Unfortunately, you can't separate the public image part of the job from the job itself. It makes me think of celebrities - an aspiring actor can't say "Is there a way for me to be an extremely successful actor but still maintain a normal private life?" The answer is no. You can avoid interviews, and not talk to anyone about your romantic entanglements, but that's not gonna stop the paparazzi from tracking you down at a Jamba Juice. At least when you're a teacher, the reason your public image is so important is because people want only the "best" working with their children - but of course, what you define as "best" and a school board or group of parents define as "best" won't always be the same.

Things you can do - contact someone from the teacher's union where you imagine you'll be teaching, and ask about your concerns privately/anonymously. Set your facebook settings so only your friends can see anything you post - so even if someone searches for your first and last name, you won't come up. Make sure you have whatever documentation you need on hand that allows you to smoke pot legally for your medical condition. Don't teach in a state or area that is mainly conservative, or just where the most commonly held political/social views disagree with your own.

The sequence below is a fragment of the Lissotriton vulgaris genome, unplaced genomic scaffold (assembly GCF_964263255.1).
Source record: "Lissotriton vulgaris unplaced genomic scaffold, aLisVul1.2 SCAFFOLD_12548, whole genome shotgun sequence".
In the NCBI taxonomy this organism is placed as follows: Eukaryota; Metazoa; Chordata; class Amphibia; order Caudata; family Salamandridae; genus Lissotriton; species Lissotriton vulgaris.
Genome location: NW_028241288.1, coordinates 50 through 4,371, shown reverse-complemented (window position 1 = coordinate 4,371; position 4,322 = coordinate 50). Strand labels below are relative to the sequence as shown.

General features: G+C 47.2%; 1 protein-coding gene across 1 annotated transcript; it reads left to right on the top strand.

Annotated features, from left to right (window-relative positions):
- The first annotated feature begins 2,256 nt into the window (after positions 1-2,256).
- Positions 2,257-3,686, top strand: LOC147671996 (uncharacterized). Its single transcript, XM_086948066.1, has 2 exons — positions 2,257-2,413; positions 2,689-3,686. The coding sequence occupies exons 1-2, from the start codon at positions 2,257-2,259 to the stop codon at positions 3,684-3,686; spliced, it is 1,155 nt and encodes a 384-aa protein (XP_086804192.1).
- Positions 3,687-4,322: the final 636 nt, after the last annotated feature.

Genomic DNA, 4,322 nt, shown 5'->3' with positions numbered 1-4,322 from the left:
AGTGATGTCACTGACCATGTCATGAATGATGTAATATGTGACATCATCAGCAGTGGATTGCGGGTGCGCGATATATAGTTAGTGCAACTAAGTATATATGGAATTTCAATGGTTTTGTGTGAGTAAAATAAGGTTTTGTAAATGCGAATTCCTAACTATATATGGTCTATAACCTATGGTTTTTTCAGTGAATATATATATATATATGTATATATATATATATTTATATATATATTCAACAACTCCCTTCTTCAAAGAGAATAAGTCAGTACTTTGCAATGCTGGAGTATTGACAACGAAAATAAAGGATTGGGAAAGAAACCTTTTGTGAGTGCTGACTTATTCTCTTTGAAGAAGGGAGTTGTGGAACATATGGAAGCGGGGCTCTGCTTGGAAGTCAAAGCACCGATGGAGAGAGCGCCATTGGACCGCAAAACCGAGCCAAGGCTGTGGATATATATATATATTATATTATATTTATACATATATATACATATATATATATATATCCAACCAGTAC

posted by violetish at 9:37 PM on November 5, 2011


I haven't been a public school teacher for a few years but I think some of these responses sound a bit extreme compared to my experience, thank goodness, and I taught in the reddest of the red states. School and school culture make all the difference, though. This so so so much the truth. School culture will make or break you.

At my school, quite a few of the teachers, department heads, administrators at my school, for example, were GLBTQ (well, not T, come to think of it...). Some kids knew, some suspected, some didn't. Although these teachers didn't lie or try too hard to hide anything, most didn't "come out" to their students because it was none of the students' business. Just as I, a young straight woman, didn't ever talk about my boyfriend, whether or not I had one, etc., or anything else about my personal life, neither did they.